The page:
Richfield explores local sales tax to fund regional amenities

Richfield explores local sales tax to fund regional amenities

Richfield, Minn. (October 7, 2022) – While Richfield once considered itself a ‘best kept secret’ in the south metro, it now boasts thousands of visitors each year to destinations throughout the city. Last week, the city council explored a way to capture those visitors, and their dollars, to help support the amenities that make Richfield such a wonderful place to live and visit.

At a September 27 work session, the council began discussions on using a local sales tax to help fund some of the community’s regionally significant recreation assets. Statewide, it is currently underway in 43 Minnesota cities, including the 4 cities that surround Richfield.

“We’re taking the first step to simply ask the legislature to give us the authority to go to our voters,” acknowledged City Manager, Katie Rodriguez. “It will allow residents to decide what projects they want to fund for the future.”

The work session covered the process, priorities and limitations of using a local sales tax for funding local amenities that have appeal beyond the borders of Richfield. The council must first agree to the initiative, and then a formal request must be made to the Minnesota State Legislature.

The request itself must be tied to specific capital projects with regional appeal. Council members explored possible infrastructure projects that are regionally significant, and directed staff to refine the list and schedule a future discussion. Many of the projects focused on the local parks system, including Wood Lake Nature Center, along with other local amenities that have a regional draw.

“Our park system needs major reinvestment to stay relevant and offer the best opportunities and wellness amenities for our community,” remarked Amy Markle, Recreation Services Director. “I do feel that careful financial planning now will help alleviate difficult decisions we could potentially have in the future.”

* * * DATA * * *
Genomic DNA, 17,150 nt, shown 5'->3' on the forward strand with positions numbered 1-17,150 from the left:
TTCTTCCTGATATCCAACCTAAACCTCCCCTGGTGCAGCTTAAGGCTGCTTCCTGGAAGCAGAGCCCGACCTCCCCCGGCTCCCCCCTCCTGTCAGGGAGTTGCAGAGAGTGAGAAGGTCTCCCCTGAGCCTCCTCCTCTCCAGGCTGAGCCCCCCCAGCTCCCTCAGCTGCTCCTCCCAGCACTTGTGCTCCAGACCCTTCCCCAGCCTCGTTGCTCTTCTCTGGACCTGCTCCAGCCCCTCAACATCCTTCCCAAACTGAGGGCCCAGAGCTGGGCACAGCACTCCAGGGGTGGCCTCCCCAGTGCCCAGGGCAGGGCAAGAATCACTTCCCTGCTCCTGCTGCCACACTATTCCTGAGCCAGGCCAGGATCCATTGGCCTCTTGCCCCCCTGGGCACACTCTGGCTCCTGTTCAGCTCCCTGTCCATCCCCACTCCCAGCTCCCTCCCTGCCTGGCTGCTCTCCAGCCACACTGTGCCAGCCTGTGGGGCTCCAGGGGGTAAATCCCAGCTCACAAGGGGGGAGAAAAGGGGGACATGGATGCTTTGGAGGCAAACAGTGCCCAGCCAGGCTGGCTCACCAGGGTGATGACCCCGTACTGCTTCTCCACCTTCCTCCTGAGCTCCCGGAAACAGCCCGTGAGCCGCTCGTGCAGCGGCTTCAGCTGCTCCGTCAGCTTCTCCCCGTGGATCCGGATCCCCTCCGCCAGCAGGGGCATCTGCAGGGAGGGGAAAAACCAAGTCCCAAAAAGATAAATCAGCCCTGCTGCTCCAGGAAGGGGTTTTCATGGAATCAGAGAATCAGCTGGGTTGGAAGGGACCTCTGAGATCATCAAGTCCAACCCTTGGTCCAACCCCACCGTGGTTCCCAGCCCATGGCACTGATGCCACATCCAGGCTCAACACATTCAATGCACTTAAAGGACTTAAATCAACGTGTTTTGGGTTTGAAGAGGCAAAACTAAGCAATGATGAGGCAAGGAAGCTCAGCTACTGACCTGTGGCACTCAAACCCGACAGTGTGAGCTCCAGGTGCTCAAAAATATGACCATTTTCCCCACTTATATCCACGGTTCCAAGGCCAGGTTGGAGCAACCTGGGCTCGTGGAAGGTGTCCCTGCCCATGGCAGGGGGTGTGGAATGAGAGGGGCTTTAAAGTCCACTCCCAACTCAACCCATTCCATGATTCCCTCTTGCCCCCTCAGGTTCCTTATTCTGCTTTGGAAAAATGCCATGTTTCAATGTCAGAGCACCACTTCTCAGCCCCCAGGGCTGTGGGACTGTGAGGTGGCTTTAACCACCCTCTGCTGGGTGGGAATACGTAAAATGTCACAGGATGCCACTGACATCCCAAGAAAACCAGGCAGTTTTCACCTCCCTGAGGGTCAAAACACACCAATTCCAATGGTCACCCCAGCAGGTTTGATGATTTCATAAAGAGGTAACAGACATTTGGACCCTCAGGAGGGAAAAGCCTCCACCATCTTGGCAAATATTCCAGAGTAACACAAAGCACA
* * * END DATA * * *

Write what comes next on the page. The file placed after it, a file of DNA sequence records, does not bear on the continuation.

The use of sales taxes to fund these initiatives allows residents to share the tax burden with visitors to the community who are spending money on taxable goods in Richfield. A recent analysis from the University of Minnesota Extension office estimated that 54 percent of a local sales tax would be paid by visitors to Richfield.

Local sales taxes are generally set at 0.5 percent, sometimes called a “half cent tax,” and adds 5 cents of tax onto a $10 purchase. Estimates indicate that, if approved, the sales tax could generate $2.8 – $3.4 million per year for the approved projects. Once approved by voters, sales taxes are commonly in place for 15-30 years.

If the city council formalizes the initiative as a legislative priority, a formal request will be made to the State Legislature prior to the beginning of 2023 legislative session. If approved as part of the state tax bill, the request would move on to voters during the next General Election.

“This is not just updates to the facilities, but it’s about recreating and refreshing our most beloved community gathering spaces,” acknowledged Richfield mayor, Maria Regan Gonzalez. “The last time these places were developed, they weren’t necessarily focused on accessibility or inclusion. This time we have an opportunity to do things differently.”